Besides this, I once built a class-B mosfet output stage to run inside an LM4562 feedback loop, and I must confess I did not hear much of a difference from closing the loop, and it simulated 0.1% crossover distortion!

Last edited by ionomolo; 23rd April 2012 at 11:02 AM.
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Old 23rd April 2012, 11:19 AM   #18
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Quote:
Originally Posted by ionomolo View Post
Thank you for your suggestion. I did a considerable amount of research before deciding to build my circuit, and I found there was not an actual reference buffer that had a truly great following. In fact most of what's out there falls in three categories:
  • Simple followers (For some reason people love to build them using FETs, even when they usually have large distortion and some not-so-benign high-order harmonics)
  • Random stuff in the feedback loop of an op amp
  • Diamond buffers (either integrated like the one you mentioned or discrete)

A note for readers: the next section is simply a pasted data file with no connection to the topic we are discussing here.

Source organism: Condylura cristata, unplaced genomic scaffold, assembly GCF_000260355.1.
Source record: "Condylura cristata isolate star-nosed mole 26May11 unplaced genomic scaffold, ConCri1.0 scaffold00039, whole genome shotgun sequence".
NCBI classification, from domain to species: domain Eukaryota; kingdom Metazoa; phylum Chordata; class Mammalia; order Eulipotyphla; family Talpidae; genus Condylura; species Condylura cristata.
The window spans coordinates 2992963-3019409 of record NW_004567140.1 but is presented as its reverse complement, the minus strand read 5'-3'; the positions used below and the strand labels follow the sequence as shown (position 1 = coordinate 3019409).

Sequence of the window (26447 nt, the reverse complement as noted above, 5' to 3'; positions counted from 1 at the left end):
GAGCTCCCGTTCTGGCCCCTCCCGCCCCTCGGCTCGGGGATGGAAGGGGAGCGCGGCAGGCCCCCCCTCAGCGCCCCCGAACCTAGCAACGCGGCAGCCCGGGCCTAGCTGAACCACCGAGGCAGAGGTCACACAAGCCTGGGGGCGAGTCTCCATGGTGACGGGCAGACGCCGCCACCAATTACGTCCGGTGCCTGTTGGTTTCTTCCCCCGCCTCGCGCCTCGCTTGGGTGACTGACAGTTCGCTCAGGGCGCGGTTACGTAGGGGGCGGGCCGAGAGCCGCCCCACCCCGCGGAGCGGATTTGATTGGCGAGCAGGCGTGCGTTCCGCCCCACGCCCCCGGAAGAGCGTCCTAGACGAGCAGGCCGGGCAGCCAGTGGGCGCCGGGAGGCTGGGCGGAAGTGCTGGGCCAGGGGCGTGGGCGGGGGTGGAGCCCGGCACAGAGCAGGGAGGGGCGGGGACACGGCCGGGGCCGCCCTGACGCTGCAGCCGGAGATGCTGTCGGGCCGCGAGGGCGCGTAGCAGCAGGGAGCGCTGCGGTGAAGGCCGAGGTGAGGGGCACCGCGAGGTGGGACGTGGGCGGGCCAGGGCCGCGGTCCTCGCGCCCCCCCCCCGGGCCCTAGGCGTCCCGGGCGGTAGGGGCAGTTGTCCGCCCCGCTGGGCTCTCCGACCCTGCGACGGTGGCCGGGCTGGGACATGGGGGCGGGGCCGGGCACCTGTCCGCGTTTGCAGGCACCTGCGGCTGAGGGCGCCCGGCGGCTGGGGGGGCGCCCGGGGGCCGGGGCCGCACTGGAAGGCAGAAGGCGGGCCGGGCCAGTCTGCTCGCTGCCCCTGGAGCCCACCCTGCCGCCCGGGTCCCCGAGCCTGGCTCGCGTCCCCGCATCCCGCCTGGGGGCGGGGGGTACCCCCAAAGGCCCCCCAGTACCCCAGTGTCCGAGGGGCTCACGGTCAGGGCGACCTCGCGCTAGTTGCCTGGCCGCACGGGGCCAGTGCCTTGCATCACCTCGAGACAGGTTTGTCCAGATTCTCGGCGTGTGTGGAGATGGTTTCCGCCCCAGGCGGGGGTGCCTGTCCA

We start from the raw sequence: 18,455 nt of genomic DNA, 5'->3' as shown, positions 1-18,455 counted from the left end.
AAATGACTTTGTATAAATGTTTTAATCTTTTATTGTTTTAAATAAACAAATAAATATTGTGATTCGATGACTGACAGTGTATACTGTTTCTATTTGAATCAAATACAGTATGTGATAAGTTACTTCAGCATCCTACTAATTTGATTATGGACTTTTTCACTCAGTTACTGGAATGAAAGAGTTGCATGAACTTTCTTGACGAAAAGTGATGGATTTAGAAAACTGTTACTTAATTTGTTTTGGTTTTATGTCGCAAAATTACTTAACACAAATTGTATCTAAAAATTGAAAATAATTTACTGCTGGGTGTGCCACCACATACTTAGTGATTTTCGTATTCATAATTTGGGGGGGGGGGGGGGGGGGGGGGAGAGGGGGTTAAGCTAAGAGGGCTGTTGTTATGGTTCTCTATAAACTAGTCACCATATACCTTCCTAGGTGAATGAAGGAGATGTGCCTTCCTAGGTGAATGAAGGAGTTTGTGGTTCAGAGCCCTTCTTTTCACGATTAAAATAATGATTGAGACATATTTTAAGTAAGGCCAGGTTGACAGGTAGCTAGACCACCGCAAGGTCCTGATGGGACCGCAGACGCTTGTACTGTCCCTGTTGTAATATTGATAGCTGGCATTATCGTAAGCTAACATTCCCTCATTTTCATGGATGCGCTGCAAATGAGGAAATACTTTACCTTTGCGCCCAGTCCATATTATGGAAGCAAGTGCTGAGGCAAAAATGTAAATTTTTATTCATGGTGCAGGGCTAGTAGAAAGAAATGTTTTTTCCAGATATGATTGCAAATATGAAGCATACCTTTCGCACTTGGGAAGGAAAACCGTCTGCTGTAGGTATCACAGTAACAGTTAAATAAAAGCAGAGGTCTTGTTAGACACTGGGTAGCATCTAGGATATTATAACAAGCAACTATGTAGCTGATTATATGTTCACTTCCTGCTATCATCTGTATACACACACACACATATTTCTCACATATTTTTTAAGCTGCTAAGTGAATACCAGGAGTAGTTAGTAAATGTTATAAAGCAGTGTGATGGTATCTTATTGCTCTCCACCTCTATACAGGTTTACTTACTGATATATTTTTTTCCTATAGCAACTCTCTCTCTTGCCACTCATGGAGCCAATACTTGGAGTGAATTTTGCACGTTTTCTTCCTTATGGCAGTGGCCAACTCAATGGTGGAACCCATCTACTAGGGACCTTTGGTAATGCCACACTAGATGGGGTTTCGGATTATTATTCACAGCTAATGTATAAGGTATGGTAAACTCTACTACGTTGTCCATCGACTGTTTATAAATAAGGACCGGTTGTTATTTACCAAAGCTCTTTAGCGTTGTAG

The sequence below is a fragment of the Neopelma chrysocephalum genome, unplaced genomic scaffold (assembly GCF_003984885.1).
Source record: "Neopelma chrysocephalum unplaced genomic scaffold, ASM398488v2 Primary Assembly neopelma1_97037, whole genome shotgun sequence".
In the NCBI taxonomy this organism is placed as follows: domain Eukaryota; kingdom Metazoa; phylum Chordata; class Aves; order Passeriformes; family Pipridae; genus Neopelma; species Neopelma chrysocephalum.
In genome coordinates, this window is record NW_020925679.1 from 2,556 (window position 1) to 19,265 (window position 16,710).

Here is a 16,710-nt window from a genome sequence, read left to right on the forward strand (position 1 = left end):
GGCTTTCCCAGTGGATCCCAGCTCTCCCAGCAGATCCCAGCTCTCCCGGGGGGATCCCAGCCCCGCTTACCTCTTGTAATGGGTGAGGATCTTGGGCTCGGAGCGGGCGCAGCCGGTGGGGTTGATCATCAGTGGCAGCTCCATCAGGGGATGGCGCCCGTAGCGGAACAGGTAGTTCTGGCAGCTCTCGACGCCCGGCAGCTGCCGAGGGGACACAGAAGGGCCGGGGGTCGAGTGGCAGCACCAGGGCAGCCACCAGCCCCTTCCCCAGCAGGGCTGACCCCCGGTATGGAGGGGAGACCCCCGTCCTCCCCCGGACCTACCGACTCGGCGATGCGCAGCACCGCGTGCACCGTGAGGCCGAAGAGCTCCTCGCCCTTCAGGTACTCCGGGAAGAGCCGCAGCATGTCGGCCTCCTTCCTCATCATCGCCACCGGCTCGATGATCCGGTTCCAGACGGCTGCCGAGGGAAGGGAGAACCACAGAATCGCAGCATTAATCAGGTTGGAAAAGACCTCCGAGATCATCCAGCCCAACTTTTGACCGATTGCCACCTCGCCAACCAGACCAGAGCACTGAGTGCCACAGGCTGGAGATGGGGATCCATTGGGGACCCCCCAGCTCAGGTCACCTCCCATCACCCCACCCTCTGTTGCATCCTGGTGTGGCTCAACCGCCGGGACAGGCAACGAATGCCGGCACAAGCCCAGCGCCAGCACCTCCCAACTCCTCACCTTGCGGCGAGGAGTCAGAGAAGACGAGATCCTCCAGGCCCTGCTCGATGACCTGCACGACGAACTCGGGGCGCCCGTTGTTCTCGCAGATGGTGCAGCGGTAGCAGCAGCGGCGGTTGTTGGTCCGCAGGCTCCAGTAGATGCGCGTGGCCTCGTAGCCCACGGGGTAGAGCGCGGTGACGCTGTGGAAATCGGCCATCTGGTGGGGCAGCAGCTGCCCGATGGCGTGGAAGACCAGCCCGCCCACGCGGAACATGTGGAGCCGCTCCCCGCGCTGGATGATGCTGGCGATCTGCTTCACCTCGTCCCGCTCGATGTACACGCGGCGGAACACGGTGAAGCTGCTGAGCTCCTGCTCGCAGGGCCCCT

.
Here is the oddball that falls in none of these categories:
The Tringlinator: a MOS-based Tringlotron amplifier

The TringloMOS output stage is unity-gain, operates in class A, has a very low distortion, and is ideally suited to transformers.

And it won't set you off more than 5 bucks
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Old 23rd April 2012, 11:31 AM   #19
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Quote:
Originally Posted by Elvee View Post
Here is the oddball that falls in none of these categories:
The Tringlinator: a MOS-based Tringlotron amplifier

The TringloMOS output stage is unity-gain, operates in class A, has a very low distortion, and is ideally suited to transformers.

And it won't set you off more than 5 bucks
It's really nice to see something new. I'll certainly find some time to build one of these .
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Old 23rd April 2012, 11:20 PM   #20
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You know, the real world implementation of your 0.0001% design is very unlikely to do that right out of the "box" - I suspect that you would have to trim just about everything and match devices to get it there - not to mention the power supply too... I suspect you know that already.